How Key Startup Stakeholders Can Bolster Innovation in Indian Universities: A Blueprint for the Future

There are several compelling reasons why leading academic institutions in India, such as Ashoka University, IIM- Ahmedabad and BITS Pilani, have launched Entrepreneur-in Residence programs.  Such initiatives expose students to real-world expertise shared by professional entrepreneurs, enhance in-house research and help students engage with entrepreneurs to build new innovations. Such programs fuel knowledge economies and promote a network of collaboration between the academia and other stakeholders, including the government, corporates and startups.

That India is climbing the innovation ladder is evidenced by its ranking in the Global Innovation Index. Currently at the 52nd position among 129 countries ranked by a World Intellectual Property Organisation (WIPO) survey, India has been recognised for its ‘quality of universities and scientific publications’.

Increasingly, startups have been in focus for partnering with universities, resulting in a synergistic two-way flow of ideas. Let’s look at how startups become a value proposition for academia and create an impact on the entrepreneurial ecosystem.

Idea incubators

There is never a dull day on Indian campuses such as the IITs. These institutions lead India’s innovation growth story through incubation cells that use cutting-edge technology to find innovative solutions to varied problems. It’s no wonder that startups are flocking to universities in droves to create sustainable and impactful solutions.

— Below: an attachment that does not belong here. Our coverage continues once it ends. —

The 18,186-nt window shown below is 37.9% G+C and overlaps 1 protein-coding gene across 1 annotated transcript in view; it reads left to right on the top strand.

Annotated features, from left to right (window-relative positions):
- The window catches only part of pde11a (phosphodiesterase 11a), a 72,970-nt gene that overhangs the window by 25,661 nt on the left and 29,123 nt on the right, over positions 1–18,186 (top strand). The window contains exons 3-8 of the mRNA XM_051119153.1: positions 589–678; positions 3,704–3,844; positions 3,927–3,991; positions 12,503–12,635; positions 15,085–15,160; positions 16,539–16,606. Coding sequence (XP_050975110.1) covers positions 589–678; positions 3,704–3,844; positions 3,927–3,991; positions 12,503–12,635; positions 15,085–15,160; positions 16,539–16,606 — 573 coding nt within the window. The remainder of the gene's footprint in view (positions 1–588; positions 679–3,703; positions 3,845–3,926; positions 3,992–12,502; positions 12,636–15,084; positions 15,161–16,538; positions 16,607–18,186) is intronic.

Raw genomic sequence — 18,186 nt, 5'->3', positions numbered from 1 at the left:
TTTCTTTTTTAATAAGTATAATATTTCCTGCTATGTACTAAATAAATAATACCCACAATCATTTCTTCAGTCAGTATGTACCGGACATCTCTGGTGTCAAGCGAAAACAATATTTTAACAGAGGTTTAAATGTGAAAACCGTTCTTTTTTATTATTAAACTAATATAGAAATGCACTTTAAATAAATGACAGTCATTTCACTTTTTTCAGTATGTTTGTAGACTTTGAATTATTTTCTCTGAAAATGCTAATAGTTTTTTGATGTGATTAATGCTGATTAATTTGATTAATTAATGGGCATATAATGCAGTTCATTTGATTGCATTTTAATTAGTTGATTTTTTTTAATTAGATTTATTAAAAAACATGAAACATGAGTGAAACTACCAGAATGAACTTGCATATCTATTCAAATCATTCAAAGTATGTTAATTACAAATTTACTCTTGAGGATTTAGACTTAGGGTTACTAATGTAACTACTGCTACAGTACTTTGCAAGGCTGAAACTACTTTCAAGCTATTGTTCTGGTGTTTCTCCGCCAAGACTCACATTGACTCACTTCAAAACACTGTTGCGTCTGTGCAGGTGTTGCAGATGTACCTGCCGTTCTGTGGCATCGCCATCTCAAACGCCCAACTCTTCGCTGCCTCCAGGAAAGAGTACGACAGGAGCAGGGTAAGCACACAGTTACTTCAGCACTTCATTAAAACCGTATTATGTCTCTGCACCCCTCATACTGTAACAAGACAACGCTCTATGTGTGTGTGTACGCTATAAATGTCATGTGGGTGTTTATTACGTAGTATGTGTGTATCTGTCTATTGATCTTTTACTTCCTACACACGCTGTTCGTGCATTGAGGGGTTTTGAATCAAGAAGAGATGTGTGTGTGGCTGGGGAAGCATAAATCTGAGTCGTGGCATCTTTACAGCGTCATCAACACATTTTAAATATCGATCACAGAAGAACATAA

On-campus incubators and seed programs help to sustain the pace of innovation within academia and are breeding grounds for disruptive new ideas. This trend is largely driven by innovative startups that leverage the infrastructure and resources offered by the university system. In return, startups identify talent within the student community and impart skill and training to prepare millennials for the job market. Incubators also assist startups to refine their business processes, achieve customer satisfaction and effectively showcase ideas at conferences and other co-branding platforms.

IITM, the incubation cell of IIT Madras, has incubated 200 DeepTech startups since its launch in 2013, filed over 100 patents and generated over 3000 jobs for the economy. The incubator enjoys a strong partnership with the industry and helps fledgling startups to scale. Backed by IITM, startup founders have translated their ideas into successful ventures in areas such as FinTech, Nanotechnology, AgriTech and Edtech. Planys and Uniphore are among the startups incubated here.